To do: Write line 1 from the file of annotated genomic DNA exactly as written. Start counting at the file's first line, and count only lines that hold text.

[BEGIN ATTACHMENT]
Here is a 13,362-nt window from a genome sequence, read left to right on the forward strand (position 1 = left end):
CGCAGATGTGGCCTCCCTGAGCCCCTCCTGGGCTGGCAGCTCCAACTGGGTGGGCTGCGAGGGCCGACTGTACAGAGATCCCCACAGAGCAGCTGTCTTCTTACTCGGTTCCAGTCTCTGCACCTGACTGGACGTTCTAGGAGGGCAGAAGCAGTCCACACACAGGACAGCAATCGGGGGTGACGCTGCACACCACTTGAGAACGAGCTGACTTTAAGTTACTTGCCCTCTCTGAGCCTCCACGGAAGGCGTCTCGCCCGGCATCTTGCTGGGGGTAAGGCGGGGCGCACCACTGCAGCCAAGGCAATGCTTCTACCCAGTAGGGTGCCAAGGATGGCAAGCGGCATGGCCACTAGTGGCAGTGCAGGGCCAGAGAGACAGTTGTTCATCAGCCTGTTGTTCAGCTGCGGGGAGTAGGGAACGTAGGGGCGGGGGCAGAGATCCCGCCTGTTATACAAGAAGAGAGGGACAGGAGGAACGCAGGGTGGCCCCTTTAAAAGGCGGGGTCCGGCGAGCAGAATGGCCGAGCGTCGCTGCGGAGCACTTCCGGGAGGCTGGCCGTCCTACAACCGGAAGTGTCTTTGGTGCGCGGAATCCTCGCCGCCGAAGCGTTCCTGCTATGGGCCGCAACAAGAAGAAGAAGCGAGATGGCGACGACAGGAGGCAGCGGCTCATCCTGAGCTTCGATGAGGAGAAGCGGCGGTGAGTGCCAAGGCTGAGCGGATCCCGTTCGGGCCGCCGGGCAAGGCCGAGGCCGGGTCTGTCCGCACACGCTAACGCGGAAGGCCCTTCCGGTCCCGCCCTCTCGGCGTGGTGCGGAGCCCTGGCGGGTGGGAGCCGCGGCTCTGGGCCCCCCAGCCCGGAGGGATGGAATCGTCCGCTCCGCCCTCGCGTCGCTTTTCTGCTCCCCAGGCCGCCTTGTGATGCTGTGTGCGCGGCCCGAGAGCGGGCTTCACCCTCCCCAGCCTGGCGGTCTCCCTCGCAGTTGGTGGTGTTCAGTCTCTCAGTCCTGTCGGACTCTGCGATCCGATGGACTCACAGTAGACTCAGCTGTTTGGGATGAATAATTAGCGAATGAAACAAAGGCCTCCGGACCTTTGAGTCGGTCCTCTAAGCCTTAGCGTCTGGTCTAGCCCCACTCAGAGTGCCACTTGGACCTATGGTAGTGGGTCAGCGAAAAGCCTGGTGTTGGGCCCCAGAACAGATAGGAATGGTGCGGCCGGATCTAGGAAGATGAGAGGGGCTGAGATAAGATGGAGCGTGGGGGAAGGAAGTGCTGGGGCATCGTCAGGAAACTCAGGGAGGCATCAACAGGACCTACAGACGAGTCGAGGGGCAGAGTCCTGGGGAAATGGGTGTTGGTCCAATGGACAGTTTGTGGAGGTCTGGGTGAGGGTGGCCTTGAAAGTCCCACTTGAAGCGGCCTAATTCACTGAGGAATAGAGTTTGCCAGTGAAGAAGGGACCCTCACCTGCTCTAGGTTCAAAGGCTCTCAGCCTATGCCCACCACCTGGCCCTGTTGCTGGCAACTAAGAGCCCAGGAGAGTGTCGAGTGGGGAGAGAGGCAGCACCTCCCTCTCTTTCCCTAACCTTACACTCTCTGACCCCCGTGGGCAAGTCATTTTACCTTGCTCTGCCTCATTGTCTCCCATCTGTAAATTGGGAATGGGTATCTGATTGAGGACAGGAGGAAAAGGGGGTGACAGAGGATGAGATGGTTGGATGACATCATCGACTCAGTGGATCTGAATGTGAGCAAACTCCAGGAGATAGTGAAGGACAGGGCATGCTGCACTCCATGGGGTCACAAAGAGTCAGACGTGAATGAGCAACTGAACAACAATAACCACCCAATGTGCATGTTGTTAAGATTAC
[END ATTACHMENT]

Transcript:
Here is a 13,362-nt window from a genome sequence, read left to right on the forward strand (position 1 = left end):